Northwest sees record returns of sockeye salmon

Associated Press
A sockeye salmon, left, swims pass a chinook salmon, center front, and shad, above, at the fish counting window at the Bonneville Dam, Wednesday, June 27, 2012, near Cascade Locks, Ore. Record numbers of sockeye salmon are returning to the Northwest's Columbia Basin, with more than 400,000 expected this year. (AP Photo/Rick Bowmer)
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A sockeye salmon, left, swims pass a chinook salmon, center front, and shad, above, at the fish counting window at the Bonneville Dam, Wednesday, June 27, 2012, near Cascade Locks, Ore. Record numbers of sockeye salmon are returning to the Northwest's Columbia Basin, with more than 400,000 expected this year. (AP Photo/Rick Bowmer)

Record numbers of a once-waning population of sockeye salmon have been returning to the Northwest's Columbia Basin this summer, with thousands more crossing the river's dams in a single day than the total numbers seen in some previous years.

Since Bonneville Dam outside Portland was built in 1938, there have been plenty of times there weren't 38,000 sockeye salmon swimming over the fish ladders in a whole year. But on Monday that many passed the Columbia River dam, and another 41,000 swam over the dam on Wednesday — a rate of nearly 30 a minute. That bought the total so far to 290,000.

A record run of more than 400,000 of the Columbia Basin's farthest-swimming salmon are expected to return this year, almost all of them wild fish bred in rivers, instead of the hatcheries that produce most Northwest salmon.

Sockeye cross nine dams to reach spawning grounds in northern Washington and Canada.

Biologists credit habitat improvements in the Okanagan Basin of northern Washington and Canada, improved dam operations, and favorable ocean conditions for the numbers. Okanagan sockeye swim more than 500 mils to spawn.

The bulk of the record returns are going back to the Okanagan River Basin, which drains a series of lakes straddling the Canadian border and flows into the Columbia.

"I have been telling people if they get the opportunity, to go up and visit the Okanagan," said Bill Tweit, special assistant to the director of the Washington Department of Fish and Wildlife. "It's going to be an incredible natural spectacle."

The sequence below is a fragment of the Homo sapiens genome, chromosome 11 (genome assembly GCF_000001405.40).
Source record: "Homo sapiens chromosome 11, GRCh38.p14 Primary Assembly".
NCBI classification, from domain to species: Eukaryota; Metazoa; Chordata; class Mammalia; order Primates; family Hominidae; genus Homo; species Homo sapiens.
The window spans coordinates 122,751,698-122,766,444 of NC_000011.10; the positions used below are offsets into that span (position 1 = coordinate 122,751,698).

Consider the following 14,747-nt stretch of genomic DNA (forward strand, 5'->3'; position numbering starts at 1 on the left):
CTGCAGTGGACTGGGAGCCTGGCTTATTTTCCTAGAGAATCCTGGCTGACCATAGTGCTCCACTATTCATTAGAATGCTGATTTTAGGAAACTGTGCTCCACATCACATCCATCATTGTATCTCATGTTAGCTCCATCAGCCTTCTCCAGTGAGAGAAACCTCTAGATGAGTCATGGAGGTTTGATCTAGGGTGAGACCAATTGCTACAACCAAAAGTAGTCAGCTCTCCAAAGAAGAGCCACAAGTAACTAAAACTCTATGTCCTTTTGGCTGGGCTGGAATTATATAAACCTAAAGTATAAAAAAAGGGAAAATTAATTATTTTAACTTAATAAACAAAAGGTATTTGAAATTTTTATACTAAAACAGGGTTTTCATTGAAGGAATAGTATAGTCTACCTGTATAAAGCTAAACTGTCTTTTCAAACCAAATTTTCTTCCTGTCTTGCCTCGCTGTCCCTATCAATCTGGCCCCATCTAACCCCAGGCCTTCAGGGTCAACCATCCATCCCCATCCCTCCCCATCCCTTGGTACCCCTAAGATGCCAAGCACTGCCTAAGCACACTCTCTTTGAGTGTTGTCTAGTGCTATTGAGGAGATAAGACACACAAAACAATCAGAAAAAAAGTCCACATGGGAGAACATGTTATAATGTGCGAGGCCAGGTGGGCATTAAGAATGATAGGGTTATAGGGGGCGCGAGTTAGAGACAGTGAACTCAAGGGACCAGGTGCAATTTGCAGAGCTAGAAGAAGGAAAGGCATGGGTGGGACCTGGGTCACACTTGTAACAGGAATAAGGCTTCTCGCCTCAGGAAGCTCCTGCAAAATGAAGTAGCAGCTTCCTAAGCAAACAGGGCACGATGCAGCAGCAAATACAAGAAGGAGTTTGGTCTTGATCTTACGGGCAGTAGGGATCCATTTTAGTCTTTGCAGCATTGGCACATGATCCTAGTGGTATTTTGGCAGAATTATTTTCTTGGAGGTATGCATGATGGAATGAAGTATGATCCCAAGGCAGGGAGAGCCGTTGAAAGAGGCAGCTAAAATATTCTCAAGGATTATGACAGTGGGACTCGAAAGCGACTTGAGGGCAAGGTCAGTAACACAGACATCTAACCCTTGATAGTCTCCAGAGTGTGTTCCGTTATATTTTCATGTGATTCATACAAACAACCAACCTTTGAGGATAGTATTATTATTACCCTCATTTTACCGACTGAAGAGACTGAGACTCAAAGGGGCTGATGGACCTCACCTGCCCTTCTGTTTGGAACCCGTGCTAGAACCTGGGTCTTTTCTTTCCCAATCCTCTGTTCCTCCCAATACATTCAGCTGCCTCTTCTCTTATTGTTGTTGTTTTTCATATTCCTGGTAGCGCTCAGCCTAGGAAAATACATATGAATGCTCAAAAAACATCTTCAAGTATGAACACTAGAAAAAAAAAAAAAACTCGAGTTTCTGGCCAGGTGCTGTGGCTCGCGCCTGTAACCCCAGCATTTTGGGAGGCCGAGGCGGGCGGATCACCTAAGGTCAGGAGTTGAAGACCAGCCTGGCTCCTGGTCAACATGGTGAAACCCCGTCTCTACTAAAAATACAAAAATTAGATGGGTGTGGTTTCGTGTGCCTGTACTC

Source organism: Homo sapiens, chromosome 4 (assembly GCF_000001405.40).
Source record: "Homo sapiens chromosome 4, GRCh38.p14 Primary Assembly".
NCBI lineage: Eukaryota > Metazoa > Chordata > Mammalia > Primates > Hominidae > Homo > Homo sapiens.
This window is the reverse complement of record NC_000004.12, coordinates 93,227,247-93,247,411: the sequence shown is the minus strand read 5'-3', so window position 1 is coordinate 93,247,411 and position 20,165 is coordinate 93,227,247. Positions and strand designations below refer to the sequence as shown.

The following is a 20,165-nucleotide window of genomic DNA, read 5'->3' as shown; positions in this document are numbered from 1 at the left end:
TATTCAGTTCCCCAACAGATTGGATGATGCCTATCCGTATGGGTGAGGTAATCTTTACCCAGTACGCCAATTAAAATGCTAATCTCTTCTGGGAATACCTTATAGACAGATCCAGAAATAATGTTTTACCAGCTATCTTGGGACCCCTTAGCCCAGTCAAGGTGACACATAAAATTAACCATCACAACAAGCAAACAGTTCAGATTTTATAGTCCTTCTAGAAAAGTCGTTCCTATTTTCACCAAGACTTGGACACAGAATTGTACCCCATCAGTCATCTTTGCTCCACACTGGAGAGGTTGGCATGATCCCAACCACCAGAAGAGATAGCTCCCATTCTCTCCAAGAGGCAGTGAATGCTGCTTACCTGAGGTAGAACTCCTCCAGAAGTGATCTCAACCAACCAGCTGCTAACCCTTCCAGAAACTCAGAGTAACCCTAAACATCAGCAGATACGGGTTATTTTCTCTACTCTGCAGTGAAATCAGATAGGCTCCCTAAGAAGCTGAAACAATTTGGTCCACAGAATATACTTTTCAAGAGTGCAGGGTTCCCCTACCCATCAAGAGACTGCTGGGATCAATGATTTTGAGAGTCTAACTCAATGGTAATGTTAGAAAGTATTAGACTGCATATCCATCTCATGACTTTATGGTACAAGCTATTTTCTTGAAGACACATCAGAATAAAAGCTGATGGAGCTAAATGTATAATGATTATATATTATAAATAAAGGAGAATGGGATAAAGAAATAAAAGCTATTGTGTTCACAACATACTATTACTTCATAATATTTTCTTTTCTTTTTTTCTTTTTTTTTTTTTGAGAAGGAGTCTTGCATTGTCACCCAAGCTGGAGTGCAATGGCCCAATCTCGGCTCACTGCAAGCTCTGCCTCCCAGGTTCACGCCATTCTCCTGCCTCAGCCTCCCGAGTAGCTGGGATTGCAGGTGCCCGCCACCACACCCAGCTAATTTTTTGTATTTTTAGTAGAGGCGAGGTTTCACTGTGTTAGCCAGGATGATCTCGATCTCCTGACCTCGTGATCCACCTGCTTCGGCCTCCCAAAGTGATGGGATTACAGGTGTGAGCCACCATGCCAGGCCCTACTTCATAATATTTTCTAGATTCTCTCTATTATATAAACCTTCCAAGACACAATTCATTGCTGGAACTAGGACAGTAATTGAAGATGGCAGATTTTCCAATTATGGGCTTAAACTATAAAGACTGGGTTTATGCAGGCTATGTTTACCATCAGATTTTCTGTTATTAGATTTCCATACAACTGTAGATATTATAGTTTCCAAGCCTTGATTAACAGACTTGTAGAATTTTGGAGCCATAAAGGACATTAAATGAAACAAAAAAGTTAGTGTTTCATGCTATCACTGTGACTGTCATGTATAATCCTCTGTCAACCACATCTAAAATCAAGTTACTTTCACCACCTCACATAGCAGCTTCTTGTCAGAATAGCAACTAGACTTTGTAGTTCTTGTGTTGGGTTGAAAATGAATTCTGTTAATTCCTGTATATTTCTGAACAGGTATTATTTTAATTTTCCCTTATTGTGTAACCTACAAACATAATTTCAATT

Smaller than most salmon at three to five pounds, sockeye are also the brightest in color. They are popularly known as bluebacks for their silvery blue hue as they pass Bonneville Dam, but as they get closer to laying their eggs in the gravels of rivers and lakes in the fall, their bodies turn bright red and their heads green.

Though the Okanagan sockeye were never listed as an Endangered Species, as Snake River sockeye in Idaho were, the future was not looking bright for Okanagan sockeye in the late 1980s and early 1990s, said Joe Peone, fish and wildlife director for the Confederated Tribes of the Colville Indian Reservation, which is in the Okanagan Basin.

Fewer than 9,000 sockeye returned to the Columbia Basin in 1995.

The operation of hydroelectric dams regularly washed out the eggs after the fish laid them in the river, or left them high and dry before they hatched. Sockeye proved difficult to rear in hatcheries, so tribes on both sides of the border teamed up with local utilities that owned the dams to work out rules for maintaining flows that the fish could live with. Natural meanders were restored to rivers that had been straightened to reduce flooding.

"Right now those fish are utilizing maybe a quarter of their historic habitat," Peone said. If more habitat is restored, "You could see 1 million fish coming back here."

Ritchie Graves, a NOAA Fisheries Service biologist who makes sure federally owned dams are living up to their Endangered Species Act obligations not to kill too many salmon, said the survival rate for young salmon swimming downstream to the ocean has been higher than ever the past three years, hitting about 50 percent for sockeye.

Those improved dam operations have also benefited chinook, coho, chums, pinks and steelhead, said Graves. The six species combined accounted for 1.8 million salmon over Bonneville in 2010, compared to 471,144 in 1938.

Once young salmon get to the ocean, scientists have only a vague idea where they go, and an incomplete understanding of why some years they thrive and some years they starve. Generally, years when climate and weather cause the ocean waters to well up, salting the water column with food, fish do better. But unlike most salmon, which eat other fish, sockeye eat plankton, tiny shrimplike animals.

Though poor ocean conditions have been blamed for a nosedive in chinook salmon in Alaska this year, sockeye have done well, not only in the Columbia, but in Canadian and Alaskan rivers as well.

"Whatever is going on in the ocean is basically being good to sockeye," said Tweit.

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